equal, equal in that they are free men and citizens and
have all the rights belonging to such station. Among the
several classes there can be no social equality, for they
have nothing socially in common, although the members of
each class in itself may have.

Now in these recent years there has been a great clamor
for rights. The clamor has reached West Point, and, if
no bad results have come from it materially, West Point
has nevertheless received a bad reputation, and I think
an undeserved one, as respects her treatment of colored

A right must depend on the capacity and end or aim of
the man. This capacity and end may, and ought to be,
moral, and not political only. Equal capacities and a
like end must give equal rights, and unequal capacities
and unlike ends unequal rights, morally, of course, for
the political end of all men is the same. And therefore,
since a proper society is a moral institution where a
certain uniformity of views, aims, purposes, properties,
etc., is the object, there must be also a uniformity or
equality of rights, for otherwise there would be no
society, no social equality.

This, I apprehend, is precisely the state of affairs
in our own country. Among those who, claiming social
equality, claim it as a right, there exists the
greatest possible diversity of creeds, instincts, and
of moral and mental conditions, in which they are
widely different from those with whom they claim this
equality. They can therefore have no rights socially
in common; or, in other words, the social equality
they claim is not a right, and ought not to and cannot
exist under present circumstances, and any law that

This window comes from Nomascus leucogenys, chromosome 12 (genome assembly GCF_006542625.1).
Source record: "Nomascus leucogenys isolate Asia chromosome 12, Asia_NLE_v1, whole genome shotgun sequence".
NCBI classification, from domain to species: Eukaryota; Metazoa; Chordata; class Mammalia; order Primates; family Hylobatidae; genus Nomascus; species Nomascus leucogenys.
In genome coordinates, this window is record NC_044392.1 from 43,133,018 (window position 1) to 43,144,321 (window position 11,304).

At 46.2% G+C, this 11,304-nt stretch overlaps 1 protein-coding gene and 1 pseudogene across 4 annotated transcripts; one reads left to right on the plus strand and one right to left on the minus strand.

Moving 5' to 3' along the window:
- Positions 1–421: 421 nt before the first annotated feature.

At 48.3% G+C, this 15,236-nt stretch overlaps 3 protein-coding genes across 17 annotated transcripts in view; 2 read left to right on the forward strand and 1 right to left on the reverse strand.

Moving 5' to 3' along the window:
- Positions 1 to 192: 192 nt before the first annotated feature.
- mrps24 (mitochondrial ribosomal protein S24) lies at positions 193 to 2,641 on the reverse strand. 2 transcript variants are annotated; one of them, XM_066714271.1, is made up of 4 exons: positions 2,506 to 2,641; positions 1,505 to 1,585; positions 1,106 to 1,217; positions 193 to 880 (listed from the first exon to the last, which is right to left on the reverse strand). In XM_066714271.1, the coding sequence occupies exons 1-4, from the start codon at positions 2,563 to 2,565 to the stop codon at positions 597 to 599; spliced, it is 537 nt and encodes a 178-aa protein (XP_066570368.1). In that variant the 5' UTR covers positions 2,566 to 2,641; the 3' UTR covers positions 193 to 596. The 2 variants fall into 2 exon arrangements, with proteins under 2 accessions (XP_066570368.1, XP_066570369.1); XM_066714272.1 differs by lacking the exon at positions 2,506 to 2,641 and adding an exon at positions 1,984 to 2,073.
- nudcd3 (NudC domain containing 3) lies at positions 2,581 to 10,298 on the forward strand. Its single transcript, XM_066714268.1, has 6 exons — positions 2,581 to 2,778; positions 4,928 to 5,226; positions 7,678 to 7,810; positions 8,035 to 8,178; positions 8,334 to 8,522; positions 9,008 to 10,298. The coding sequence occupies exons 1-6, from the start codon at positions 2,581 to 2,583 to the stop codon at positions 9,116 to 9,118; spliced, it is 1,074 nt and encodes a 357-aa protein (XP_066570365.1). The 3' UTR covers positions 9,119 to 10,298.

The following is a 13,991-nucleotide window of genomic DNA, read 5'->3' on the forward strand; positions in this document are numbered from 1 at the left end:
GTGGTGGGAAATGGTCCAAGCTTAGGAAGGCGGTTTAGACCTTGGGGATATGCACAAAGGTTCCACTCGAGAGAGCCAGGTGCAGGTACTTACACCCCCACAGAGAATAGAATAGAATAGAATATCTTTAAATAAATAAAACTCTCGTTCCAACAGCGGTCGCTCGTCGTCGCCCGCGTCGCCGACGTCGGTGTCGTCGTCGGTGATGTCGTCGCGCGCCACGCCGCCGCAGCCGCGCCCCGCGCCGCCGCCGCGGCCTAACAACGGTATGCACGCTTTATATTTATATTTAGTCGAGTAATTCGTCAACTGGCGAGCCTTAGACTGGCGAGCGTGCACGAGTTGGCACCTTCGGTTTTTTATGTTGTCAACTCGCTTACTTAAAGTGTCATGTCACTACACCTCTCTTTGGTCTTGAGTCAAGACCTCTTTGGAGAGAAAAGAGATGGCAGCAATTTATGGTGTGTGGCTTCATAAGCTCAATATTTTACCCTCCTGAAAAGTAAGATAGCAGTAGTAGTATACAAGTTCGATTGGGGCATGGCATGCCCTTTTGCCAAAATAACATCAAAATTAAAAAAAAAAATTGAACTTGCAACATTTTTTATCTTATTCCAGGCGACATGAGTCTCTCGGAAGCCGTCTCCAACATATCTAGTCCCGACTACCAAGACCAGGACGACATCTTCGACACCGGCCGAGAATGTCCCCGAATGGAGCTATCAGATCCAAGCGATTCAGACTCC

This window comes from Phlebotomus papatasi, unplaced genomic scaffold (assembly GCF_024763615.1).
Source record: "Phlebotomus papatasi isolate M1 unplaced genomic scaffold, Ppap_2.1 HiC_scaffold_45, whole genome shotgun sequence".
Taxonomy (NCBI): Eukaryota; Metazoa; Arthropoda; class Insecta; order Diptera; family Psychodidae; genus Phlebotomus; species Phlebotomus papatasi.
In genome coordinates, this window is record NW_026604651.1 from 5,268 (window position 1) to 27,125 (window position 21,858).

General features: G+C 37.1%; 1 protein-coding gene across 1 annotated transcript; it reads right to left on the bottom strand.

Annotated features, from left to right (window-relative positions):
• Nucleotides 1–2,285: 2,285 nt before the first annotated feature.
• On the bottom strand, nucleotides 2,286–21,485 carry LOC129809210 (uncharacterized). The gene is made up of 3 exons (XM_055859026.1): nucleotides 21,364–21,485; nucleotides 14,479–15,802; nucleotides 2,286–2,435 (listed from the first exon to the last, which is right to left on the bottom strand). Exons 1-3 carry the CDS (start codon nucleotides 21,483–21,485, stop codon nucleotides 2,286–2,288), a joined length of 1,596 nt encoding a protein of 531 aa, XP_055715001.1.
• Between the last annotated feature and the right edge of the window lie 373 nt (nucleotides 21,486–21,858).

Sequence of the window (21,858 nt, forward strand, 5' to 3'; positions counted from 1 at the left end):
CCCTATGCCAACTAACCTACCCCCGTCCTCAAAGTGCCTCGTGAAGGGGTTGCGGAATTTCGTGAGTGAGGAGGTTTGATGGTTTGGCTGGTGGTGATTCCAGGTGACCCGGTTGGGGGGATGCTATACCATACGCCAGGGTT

overreaches the moral reason to the contrary must be
admitted as unjust if not impolitic.

But it is color, they say, color only, which determines
how the negro must be treated. Color is his misfortune,
and his treatment must be his misfortune also. Mistaken
idea! and one of which we should speedily rid ourselves.
It may be color in some cases, but in the great majority
of instances it is mental and moral condition. Little or
no education, little moral refinement, and all their
repulsive consequences will never be accepted as equals
of education, intellectual or moral. Color is absolutely
nothing in the consideration of the question, unless we
mean by it not color of skin, but color of character, and
I fancy we can find considerable color there.

It has been said that my success at West Point would be
a grand victory in the way of equal rights, meaning, I
apprehend, social rights, social equality, inasmuch as
all have, under existing laws, equal political rights.
Doubtless there is much truth in the idea. If, however,
we consider the two races generally, we shall see there
is no such right, no such social right, for the very
basis of such a right, viz., a similarity of tastes,
instincts, and of mental and moral conditions, is
wanting. The mental similarity especially is wanting,
and as that shapes and refines the moral one, that too
is wanting.

To illustrate by myself, without any pretensions to
selfishness. I have this right to social equality,
for I and those to whom I claim to be equal are similarly
educated. We have much in common, and this fact alone
creates my right to social and equal recognition.

"But the young gentlemen who boast of holding only
official intercourse with their comrade, should
remember that no one of them stands before the